Herpes simplex virus I and II: a therapeutic approach

Published in: South African Family Practice
Volume 53, issue 6, 2011 , pages: 533–539
DOI: 10.1080/20786204.2011.10874147
Author(s): H Van der PlasDivision Infectious Diseases and HIV Medicine, Department of Medicine,, D HardieDivision of Virology, National Health Laboratory Service,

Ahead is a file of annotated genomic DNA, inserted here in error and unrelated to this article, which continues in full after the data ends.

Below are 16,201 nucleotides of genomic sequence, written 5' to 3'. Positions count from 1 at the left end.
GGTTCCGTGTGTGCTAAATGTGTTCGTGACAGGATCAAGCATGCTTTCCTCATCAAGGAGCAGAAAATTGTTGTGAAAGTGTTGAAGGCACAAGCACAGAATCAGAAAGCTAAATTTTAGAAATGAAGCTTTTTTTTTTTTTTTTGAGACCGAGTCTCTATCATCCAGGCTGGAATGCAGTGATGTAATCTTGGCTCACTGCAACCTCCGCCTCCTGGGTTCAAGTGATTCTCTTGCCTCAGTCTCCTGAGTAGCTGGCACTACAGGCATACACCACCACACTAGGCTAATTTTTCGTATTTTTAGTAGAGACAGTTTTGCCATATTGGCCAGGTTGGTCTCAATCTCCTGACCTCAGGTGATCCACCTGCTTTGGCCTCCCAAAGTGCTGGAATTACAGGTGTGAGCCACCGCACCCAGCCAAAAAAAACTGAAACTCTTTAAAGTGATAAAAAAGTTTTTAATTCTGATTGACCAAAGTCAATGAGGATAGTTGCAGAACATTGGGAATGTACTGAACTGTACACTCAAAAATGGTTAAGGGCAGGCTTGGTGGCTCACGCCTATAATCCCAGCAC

Herpes simplex viruses (HSV) are ubiquitous in humans, and infection with HSV produces a diverse spectrum of disease. The vast majority of HSV infections in adults are easily recognised and relatively benign in their clinical manifestation, but occasionally, life-threatening infections, affecting the viscera and the central nervous system, can occur. Genital herpes simplex virus type II (HSV-II) is the most common sexually transmitted infection worldwide, and increases the risk of human immunodeficiency virus (HIV) infection. Suppressive anti-herpes therapy, despite being effective in reducing genital ulcer recurrence, does not reduce the risk of HIV transmission. Molecular diagnostic tools have revolutionised the ability to diagnose central nervous system infections and disseminated visceral disease accurately, and with the availability of relatively safe and effective antiviral therapy, potentially fatal outcomes can be averted if treatment is instituted early.

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